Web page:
10 Years follows a group of high-school friends around their high-school reunion, ten years after their graduation. There’s the formerly popular kid (Charming Potato) and his best friends who still manage to form a kind of a clique, his new girlfriend (Jenna Dewan-Tatum), the class bully (Chris Pratt) and his patient wife (Ari Graynor), the dorky best friends (Justin Long, Max Minghella) who chase after the hot girl (Lynn Collins), the shy girl (Kate Mara) and the successful rock star (Oscar Isaac) who has a crush on her, and the one who got away (Rosario Dawson).
Taking place over a single night, the characters drink too much, re-live their high-school years and do their best to forget the realities of their present lives. There isn’t a lot of dejected moaning about the past and most people seem fairly well-adjusted and content with their lives. The movie is a comedy and an enjoyable one at that. There’s really no mean spirited message to be found here, nor any pinnacle moments of reform or dark unassailable truths. What remains is a lot of love, love from the director for these characters, and an obvious camaraderie between the actors. Everyone had a blast doing the film, and it is evident throughout.
Charming Potato manages to not steal the show in his leading-man role, instead providing a centering mechanism as the other characters spin out from him, but there’s something infinitely sweet about watching his utterly-in-love interactions with real-life wife, and in-movie girlfriend, Jenna Dewan-Tatum. Chris Pratt is quickly becoming one of the most enjoyable actors working today, whether it’s as the charming dullard Andy on “Parks and Recreation” or in any of his recent roles. 10 Years allows Pratt to do what he does best — big blustering bully buffoonery — and in fact, as the former high-school bully, he spends most of the night zoning in on former victims and attempting to apologize for his behaviors. Ari Graynor plays his patient and long-suffering housewife, and their easy interactions are among the more comedic and fun to observe. Everyone else turns in enjoyable performances, but the best perhaps goes to the awkward Kate Mara and the rock star who loved her in high-school, played by Oscar Isaacs. Much of the evening revolves around people expressing delight in his hit song, which, when we actually get to hear it, is kind of good. Their tentative give and take, ebb and flow held the most anxious promise and fascination, as everyone else appeared far too comfortable.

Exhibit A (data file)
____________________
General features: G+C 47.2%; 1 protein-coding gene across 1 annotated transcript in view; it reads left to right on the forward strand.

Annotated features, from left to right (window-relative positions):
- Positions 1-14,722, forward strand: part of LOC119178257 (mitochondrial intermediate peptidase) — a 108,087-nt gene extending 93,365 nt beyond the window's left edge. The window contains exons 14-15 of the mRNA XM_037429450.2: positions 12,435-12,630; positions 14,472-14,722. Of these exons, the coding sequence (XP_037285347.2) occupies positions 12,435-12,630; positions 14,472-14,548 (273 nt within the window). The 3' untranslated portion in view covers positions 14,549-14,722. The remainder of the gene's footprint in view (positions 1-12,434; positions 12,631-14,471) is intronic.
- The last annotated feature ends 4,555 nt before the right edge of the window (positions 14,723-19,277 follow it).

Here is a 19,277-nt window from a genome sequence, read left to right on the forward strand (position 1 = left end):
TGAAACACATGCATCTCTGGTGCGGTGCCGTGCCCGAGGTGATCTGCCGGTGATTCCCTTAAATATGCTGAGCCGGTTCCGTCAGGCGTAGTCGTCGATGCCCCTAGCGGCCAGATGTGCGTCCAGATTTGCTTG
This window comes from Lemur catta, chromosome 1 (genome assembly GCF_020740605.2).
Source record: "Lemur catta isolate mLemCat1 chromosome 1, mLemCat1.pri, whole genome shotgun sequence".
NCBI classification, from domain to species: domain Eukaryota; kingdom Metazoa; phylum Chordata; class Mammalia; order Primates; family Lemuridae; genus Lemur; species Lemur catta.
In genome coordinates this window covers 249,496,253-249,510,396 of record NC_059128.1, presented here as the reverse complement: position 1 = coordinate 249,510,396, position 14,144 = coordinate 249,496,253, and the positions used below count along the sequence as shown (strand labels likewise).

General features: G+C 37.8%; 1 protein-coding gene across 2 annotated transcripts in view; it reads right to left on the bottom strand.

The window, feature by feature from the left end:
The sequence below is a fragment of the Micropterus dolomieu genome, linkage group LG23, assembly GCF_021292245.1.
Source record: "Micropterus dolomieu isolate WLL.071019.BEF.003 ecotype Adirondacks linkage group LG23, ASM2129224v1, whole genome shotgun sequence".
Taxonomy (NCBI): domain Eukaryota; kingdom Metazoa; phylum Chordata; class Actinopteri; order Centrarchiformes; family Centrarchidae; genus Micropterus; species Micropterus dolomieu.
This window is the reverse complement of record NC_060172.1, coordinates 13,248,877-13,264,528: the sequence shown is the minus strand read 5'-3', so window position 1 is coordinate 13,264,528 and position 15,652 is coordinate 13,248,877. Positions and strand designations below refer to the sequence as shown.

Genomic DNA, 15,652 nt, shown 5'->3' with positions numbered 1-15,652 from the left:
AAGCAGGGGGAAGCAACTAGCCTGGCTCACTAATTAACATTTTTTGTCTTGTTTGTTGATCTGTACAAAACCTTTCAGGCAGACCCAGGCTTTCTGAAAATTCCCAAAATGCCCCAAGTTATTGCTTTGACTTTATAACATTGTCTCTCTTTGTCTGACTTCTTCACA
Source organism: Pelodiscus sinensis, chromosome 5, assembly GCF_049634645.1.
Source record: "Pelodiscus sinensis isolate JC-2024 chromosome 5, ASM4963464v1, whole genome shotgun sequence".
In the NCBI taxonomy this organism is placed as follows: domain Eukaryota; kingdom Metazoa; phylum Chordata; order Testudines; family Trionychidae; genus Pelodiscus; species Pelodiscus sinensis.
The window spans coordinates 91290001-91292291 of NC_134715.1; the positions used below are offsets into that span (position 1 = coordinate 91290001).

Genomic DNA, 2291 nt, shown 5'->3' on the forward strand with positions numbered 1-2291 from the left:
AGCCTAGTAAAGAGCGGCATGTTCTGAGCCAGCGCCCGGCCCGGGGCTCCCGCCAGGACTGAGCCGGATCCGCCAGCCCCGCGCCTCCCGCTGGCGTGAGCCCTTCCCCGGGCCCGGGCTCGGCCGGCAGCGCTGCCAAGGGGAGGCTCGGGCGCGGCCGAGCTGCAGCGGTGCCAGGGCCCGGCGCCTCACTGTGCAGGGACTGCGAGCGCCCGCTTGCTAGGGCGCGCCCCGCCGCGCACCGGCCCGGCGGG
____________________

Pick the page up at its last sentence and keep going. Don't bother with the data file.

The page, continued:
One of the major flaws of the movie for me was that there did not appear to be a consistent age frame across the film. Max Minghella looks far too young and Rosario Dawson looks far too old. I just looked it up, yes, she’s only 33, and yes, it feels hateful and small-minded to focus on such a trivial matter, but there you have it. Another flaw seems to be that not a whole lot happens. The reunion experience is fairly immersive but passes quickly enough, with a few laughs along the way, characters growing and becoming more aware of each other in ways they did not expect. While the script isn’t the stuff of legend, it’s filled with nuance and romance and, again, it’s fun to watch. Another blessing is that before you become bored of any one character’s storyline, another will come along and distract you within a few moments, never allowing the story to become too stagnant, but also unfortunately never quite allowing us to get too far beyond stereotypes for some minor characters.
The slew of films I’ve seen of late, from Celeste and Jesse Forever to Liberal Arts, seem to suggest for an entire generation that it has gotten hard to admit that what is being lived is actually one’s life. There still seems to be a subtle suspicion that this is all preparation for when our real lives begin, that we’ll be wiser, different, and maybe we’ll feel like grown ups. The people we once knew, especially in our high-school years, had a strong hand in shaping who we were, sending us out into the world like satellites, and this brief blip back home reinforces what we already suspected. Films like 10 Years remind us that we change, but we never really change that much.